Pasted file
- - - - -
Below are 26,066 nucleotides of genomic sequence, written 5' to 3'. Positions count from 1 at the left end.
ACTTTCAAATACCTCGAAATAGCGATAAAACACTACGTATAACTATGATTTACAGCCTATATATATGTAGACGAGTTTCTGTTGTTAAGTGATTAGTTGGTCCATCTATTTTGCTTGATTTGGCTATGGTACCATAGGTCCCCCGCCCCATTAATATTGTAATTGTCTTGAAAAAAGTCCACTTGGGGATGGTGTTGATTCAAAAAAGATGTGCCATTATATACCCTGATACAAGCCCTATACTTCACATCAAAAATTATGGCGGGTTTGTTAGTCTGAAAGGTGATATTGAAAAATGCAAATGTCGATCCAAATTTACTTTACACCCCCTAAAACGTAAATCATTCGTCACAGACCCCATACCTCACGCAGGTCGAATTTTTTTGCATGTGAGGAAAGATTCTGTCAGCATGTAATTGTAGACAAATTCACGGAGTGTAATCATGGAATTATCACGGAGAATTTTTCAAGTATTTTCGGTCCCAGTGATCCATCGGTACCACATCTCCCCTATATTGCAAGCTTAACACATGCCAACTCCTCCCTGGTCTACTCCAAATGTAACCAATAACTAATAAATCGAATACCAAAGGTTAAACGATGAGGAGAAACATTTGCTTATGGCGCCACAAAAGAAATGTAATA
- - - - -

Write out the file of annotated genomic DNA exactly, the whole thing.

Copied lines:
Below are 26,066 nucleotides of genomic sequence, written 5' to 3'. Positions count from 1 at the left end.
ACTTTCAAATACCTCGAAATAGCGATAAAACACTACGTATAACTATGATTTACAGCCTATATATATGTAGACGAGTTTCTGTTGTTAAGTGATTAGTTGGTCCATCTATTTTGCTTGATTTGGCTATGGTACCATAGGTCCCCCGCCCCATTAATATTGTAATTGTCTTGAAAAAAGTCCACTTGGGGATGGTGTTGATTCAAAAAAGATGTGCCATTATATACCCTGATACAAGCCCTATACTTCACATCAAAAATTATGGCGGGTTTGTTAGTCTGAAAGGTGATATTGAAAAATGCAAATGTCGATCCAAATTTACTTTACACCCCCTAAAACGTAAATCATTCGTCACAGACCCCATACCTCACGCAGGTCGAATTTTTTTGCATGTGAGGAAAGATTCTGTCAGCATGTAATTGTAGACAAATTCACGGAGTGTAATCATGGAATTATCACGGAGAATTTTTCAAGTATTTTCGGTCCCAGTGATCCATCGGTACCACATCTCCCCTATATTGCAAGCTTAACACATGCCAACTCCTCCCTGGTCTACTCCAAATGTAACCAATAACTAATAAATCGAATACCAAAGGTTAAACGATGAGGAGAAACATTTGCTTATGGCGCCACAAAAGAAATGTAATA